BMW S 1000 RR (2023) – Review


Price: from £17,150 | Power: 206.5bhp | Weight: 197kg | Overall BikeSocial Rating: 5/5

Review – Overview

Technical Review: Ben Purvis

Launch Review (track only): Adam Child

UK Review (roads and track): Martin Fitz-Gibbons


Most of the big players in the 2023 superbike class are going largely unchanged but BMW is out of step with its rivals by introducing substantial updates to the S 1000 RR that promise to make it a more accomplished machine, particularly on the racetrack.

While the addition of M 1000 RR-style winglets and a new tail section make the 2023 BMW S 1000 RR instantly distinguishable from its predecessor, the updates are far more than mere cosmetics. BMW has added more power, better acceleration, improved handling and more advanced electronics in a package of revisions that make the 2023 bike a more track-focussed machine than ever before.

We head to Almeria equipped with Bridgestone slicks and perfect weather to see if the new S 1000 RR can transform really can transform you into a riding god.


Pros & Cons
  • More power but still usable and versatile
  • Arguably class-leading electronics and rider aids
  • Chassis performance on track
  • New rider aids only felt on track
  • Test bike £23995, not £17,150 base price
  • Friends will be envious of your lap times and unfriend you.
BMW S 1000 RR (2023)
With its engine, chassis and electronic upgrades, the 2023 BMW S 1000 RR is the most advanced bike in its class – and we sent Chad to Spain to try it on track
2023 BMW S1000RR Review Price Spec_02


Price & PCP
For and against
Engine & Performance
Handling & Suspension (inc. weight & brakes)
Comfort & Economy


BMW S 1000 RR (2023) Price

How much is the 2023 BMW S 1000 RR? S1000RR is £17,150, while the S 1000 RR Sport is £18,610

An inevitable price increase – something we’ll be getting used to as more 2023 bikes are announced – comes along with the new S 1000 RR. The base model rises from £16,440 to £17,150 and the S 1000 RR Sport is £1000 more than its predecessor at £18,610 (previously £17,610).

The bikes come in metallic black, ‘Style Passion’ non-metallic red, or white with BMW ‘M’ graphics.



Cash price




Monthly repayment


Final optional


The M-package, which looks stunning, will set you back £4800, pushing the price to £22.410. But it doesn’t end there. Add the carbon package (£2000) or the M billet package (£1080), not forgetting the Dynamic system (£1400), which includes the electronic suspension, and the Performance package (£925) and prices soon start to soar.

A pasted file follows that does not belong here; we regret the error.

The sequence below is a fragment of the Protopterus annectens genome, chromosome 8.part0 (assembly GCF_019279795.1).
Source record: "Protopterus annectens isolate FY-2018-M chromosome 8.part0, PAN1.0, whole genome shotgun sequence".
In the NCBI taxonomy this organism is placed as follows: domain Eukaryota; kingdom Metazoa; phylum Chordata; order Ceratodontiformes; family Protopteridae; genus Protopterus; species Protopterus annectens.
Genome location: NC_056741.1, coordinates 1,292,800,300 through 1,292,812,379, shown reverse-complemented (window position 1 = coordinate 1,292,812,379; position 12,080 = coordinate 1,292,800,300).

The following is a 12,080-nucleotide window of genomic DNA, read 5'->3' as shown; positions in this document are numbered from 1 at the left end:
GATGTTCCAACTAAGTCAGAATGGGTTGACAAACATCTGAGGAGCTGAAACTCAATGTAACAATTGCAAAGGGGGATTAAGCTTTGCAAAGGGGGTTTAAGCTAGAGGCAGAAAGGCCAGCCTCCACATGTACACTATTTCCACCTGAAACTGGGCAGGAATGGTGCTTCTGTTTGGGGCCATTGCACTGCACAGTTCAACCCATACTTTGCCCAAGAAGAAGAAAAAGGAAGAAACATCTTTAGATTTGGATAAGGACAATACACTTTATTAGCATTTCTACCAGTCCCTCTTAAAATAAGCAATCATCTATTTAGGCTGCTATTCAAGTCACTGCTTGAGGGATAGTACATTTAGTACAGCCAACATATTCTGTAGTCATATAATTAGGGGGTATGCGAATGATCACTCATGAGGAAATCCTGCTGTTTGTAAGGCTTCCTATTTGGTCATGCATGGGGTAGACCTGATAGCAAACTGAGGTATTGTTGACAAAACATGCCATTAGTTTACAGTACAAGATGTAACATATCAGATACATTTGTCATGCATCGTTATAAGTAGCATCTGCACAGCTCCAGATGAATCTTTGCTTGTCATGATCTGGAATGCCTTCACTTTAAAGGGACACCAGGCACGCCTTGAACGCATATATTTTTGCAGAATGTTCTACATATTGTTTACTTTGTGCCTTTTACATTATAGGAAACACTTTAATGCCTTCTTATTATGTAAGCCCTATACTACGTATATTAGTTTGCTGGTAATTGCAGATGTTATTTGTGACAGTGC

Our Test bikes was also fitted with, M Pack (carbon wheels, M colour, M Seat) - £4,480, Dynamic Package (heated grips, cruise control, dynamic damping, riding modes pro) - £1,400, Performance Package (slip-on exhaust plus endurance chain) - £925. Total - £23,955. Yes, that is considerably more than the £17,150 base price, but cheaper than Ducat’s Panigale V4S and on par with Honda Fireblade SP.


BMW S 1000 RR (2023) Power and Torque

Here’s where the first big change for 2023 emerges. Power has risen from 152kW, equivalent to 204hp (although BMW prefers to quote metric horsepower, which put the old model at 207hp) to 154kW. That’s 206.5 burly imperial horses or a nice round 210hp using their slightly weaker metric equivalents. The numbers match the figures we predicted some weeks ago on seeing the new bike’s leaked type-approval documents.

The extra power comes thanks to more revs, with the peak arriving at 13,750rpm, 250rpm higher than the 2022 version.

Torque remains unchanged at 113Nm (83.3lb-ft) at 11,000rpm.



Engine, gearbox, and exhaust

The 999cc ‘ShiftCam’ engine, with variable valve timing and lift thanks to BMW’s unique setup that slides the camshaft back and forth to engage different lobes depending on the revs, is essentially the same unit used in the current model, but with small but significant changes.

The intake ports are revised, using geometry based on the more powerful version of the engine used in the M 1000 RR, although the S 1000 RR’s ports are left with a cast alloy surface where the M’s are milled for even smoother airflow. As before, the cam profiles shift at 9000rpm to swap between torque-focused lobes and the higher-lift, longer duration ones used at higher rpms.

The airbox is new, with shorter intake funnels than before, although they’re still variable-height ones that change length depending on engine speed, using a servo motor controlled by the engine management system.

While the torque isn’t changed, the 2023 S 1000 RR will feel like it has more grunt because BMW has added an extra tooth to the rear sprocket, taking it to 46 teeth and lowering the final drive ratio. With the power peak now arriving at higher revs than before, it’s a change that doesn’t sacrifice a significant amount of top speed.

On paper, the ShiftCam motor is down on peak power output compared to Ducati and Aprilia competition. I’m sure they could have matched or even bested their superbike rivals but, frankly the S 1000 RR didn’t need any more horses in the first place. The slight increase will only be noticeable when ridden back-to-back with the now-old bike, while the change to the final gearing is a more noticeable, creating quicker acceleration.

The ShiftCam engine is the key element to the BMW’s overall package and ensures the S 1000 RR is ultra-versatile. The S 1000 RR shares the same engine and power and torque curves as the naked M 1000 R, all be it with different gearing, and is able to pull from 30mph in sixth gear to an indicated 280kph on Almeria’s long straight. And it's still pulling strongly when I go for the brakes.

Engine performance on track is incredible but very similar to the old bike. Power delivery anything but peaky; you don’t need to be in the last 20% of the rev range to make things happen. Instead, the RR pulls cleanly through its midrange, and you can even afford to short shift to give the electronic rider aids an easier time. Equally, you can bounce the S 1000 RR off its soft rev limiter and make it scream.